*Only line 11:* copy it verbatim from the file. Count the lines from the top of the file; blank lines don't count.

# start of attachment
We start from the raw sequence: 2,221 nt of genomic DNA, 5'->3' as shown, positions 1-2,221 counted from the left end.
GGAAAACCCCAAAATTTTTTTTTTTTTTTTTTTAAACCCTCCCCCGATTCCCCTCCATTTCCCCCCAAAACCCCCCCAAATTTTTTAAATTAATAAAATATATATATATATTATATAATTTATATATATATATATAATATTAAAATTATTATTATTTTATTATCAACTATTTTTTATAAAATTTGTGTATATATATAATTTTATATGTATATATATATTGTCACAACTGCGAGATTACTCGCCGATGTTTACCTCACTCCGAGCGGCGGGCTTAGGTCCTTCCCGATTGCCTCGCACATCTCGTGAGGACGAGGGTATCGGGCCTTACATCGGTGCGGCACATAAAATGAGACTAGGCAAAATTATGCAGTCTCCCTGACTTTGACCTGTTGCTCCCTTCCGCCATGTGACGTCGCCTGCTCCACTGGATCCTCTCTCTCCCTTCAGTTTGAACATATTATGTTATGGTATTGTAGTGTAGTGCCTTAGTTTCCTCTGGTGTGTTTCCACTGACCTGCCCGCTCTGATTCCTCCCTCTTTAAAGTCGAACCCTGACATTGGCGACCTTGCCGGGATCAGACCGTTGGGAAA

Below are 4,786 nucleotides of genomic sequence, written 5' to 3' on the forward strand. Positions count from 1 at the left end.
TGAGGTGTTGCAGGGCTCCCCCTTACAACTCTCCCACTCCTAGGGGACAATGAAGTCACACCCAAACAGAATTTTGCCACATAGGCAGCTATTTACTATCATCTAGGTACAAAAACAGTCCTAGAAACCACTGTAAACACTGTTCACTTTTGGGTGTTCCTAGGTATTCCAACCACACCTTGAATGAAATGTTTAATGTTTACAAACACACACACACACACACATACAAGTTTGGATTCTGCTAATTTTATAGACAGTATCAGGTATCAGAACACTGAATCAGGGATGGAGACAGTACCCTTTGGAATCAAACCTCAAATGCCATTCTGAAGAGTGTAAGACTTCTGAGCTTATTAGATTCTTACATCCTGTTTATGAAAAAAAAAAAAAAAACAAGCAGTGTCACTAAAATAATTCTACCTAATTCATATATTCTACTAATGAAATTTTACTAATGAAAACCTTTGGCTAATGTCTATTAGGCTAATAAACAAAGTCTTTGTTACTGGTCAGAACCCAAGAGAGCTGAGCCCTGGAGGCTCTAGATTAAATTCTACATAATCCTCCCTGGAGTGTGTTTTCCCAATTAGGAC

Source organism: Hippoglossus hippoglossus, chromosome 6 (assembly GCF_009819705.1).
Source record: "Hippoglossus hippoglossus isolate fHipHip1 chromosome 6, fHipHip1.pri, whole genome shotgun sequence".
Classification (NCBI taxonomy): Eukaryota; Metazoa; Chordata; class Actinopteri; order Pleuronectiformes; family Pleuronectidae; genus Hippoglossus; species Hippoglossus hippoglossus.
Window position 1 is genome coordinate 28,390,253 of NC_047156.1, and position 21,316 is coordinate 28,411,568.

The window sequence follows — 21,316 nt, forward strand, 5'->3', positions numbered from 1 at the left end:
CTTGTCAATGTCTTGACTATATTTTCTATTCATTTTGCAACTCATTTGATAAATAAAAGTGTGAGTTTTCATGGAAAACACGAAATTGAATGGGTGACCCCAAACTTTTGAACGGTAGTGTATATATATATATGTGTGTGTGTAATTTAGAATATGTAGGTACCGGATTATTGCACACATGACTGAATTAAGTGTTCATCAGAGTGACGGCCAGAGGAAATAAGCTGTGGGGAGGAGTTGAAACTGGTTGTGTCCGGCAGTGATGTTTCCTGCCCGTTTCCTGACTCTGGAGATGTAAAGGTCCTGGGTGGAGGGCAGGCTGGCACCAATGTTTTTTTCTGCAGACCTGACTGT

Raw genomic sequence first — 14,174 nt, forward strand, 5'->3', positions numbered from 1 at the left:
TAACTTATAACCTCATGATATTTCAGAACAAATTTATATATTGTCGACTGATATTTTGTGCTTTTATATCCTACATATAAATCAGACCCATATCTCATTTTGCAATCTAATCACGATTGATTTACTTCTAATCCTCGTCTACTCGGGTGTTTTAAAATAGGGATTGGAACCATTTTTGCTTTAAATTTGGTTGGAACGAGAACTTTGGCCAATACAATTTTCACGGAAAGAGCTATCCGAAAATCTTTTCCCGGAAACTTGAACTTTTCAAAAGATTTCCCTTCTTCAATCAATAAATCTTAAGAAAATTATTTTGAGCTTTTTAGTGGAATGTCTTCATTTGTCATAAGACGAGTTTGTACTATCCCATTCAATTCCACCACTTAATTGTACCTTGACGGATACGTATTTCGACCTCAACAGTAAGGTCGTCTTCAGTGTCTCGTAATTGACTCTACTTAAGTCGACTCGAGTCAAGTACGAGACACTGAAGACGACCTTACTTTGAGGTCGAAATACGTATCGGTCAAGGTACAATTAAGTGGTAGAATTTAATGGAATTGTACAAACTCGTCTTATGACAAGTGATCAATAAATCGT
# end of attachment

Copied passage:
Raw genomic sequence first — 14,174 nt, forward strand, 5'->3', positions numbered from 1 at the left: